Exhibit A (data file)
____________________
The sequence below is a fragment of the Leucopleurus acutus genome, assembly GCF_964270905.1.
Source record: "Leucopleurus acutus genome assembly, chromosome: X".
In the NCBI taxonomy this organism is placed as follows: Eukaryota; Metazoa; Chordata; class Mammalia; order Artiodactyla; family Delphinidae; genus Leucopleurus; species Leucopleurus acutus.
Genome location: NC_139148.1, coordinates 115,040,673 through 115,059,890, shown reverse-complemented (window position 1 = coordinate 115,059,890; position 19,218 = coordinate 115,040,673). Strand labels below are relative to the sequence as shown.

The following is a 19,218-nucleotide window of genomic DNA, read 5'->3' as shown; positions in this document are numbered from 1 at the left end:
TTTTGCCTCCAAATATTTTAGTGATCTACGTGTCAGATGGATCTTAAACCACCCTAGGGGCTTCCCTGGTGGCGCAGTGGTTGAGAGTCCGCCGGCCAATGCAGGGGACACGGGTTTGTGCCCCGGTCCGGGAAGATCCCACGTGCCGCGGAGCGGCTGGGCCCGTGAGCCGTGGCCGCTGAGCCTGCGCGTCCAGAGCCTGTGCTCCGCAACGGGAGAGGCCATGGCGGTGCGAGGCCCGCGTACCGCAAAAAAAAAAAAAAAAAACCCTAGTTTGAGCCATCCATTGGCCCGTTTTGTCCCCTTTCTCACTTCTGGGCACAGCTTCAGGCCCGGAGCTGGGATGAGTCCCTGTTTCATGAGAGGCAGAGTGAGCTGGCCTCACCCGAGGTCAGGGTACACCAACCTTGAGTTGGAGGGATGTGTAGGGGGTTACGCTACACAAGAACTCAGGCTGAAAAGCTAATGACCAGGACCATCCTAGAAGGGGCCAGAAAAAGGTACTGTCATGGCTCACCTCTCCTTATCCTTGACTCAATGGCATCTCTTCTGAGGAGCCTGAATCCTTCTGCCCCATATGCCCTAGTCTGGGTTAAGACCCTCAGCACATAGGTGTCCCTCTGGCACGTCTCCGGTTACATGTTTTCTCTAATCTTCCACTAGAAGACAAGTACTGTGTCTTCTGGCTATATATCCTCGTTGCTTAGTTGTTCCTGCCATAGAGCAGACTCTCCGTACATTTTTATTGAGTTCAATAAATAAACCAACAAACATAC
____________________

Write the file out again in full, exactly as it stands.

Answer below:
The sequence below is a fragment of the Leucopleurus acutus genome, assembly GCF_964270905.1.
Source record: "Leucopleurus acutus genome assembly, chromosome: X".
In the NCBI taxonomy this organism is placed as follows: Eukaryota; Metazoa; Chordata; class Mammalia; order Artiodactyla; family Delphinidae; genus Leucopleurus; species Leucopleurus acutus.
Genome location: NC_139148.1, coordinates 115,040,673 through 115,059,890, shown reverse-complemented (window position 1 = coordinate 115,059,890; position 19,218 = coordinate 115,040,673). Strand labels below are relative to the sequence as shown.

The following is a 19,218-nucleotide window of genomic DNA, read 5'->3' as shown; positions in this document are numbered from 1 at the left end:
TTTTGCCTCCAAATATTTTAGTGATCTACGTGTCAGATGGATCTTAAACCACCCTAGGGGCTTCCCTGGTGGCGCAGTGGTTGAGAGTCCGCCGGCCAATGCAGGGGACACGGGTTTGTGCCCCGGTCCGGGAAGATCCCACGTGCCGCGGAGCGGCTGGGCCCGTGAGCCGTGGCCGCTGAGCCTGCGCGTCCAGAGCCTGTGCTCCGCAACGGGAGAGGCCATGGCGGTGCGAGGCCCGCGTACCGCAAAAAAAAAAAAAAAAAACCCTAGTTTGAGCCATCCATTGGCCCGTTTTGTCCCCTTTCTCACTTCTGGGCACAGCTTCAGGCCCGGAGCTGGGATGAGTCCCTGTTTCATGAGAGGCAGAGTGAGCTGGCCTCACCCGAGGTCAGGGTACACCAACCTTGAGTTGGAGGGATGTGTAGGGGGTTACGCTACACAAGAACTCAGGCTGAAAAGCTAATGACCAGGACCATCCTAGAAGGGGCCAGAAAAAGGTACTGTCATGGCTCACCTCTCCTTATCCTTGACTCAATGGCATCTCTTCTGAGGAGCCTGAATCCTTCTGCCCCATATGCCCTAGTCTGGGTTAAGACCCTCAGCACATAGGTGTCCCTCTGGCACGTCTCCGGTTACATGTTTTCTCTAATCTTCCACTAGAAGACAAGTACTGTGTCTTCTGGCTATATATCCTCGTTGCTTAGTTGTTCCTGCCATAGAGCAGACTCTCCGTACATTTTTATTGAGTTCAATAAATAAACCAACAAACATAC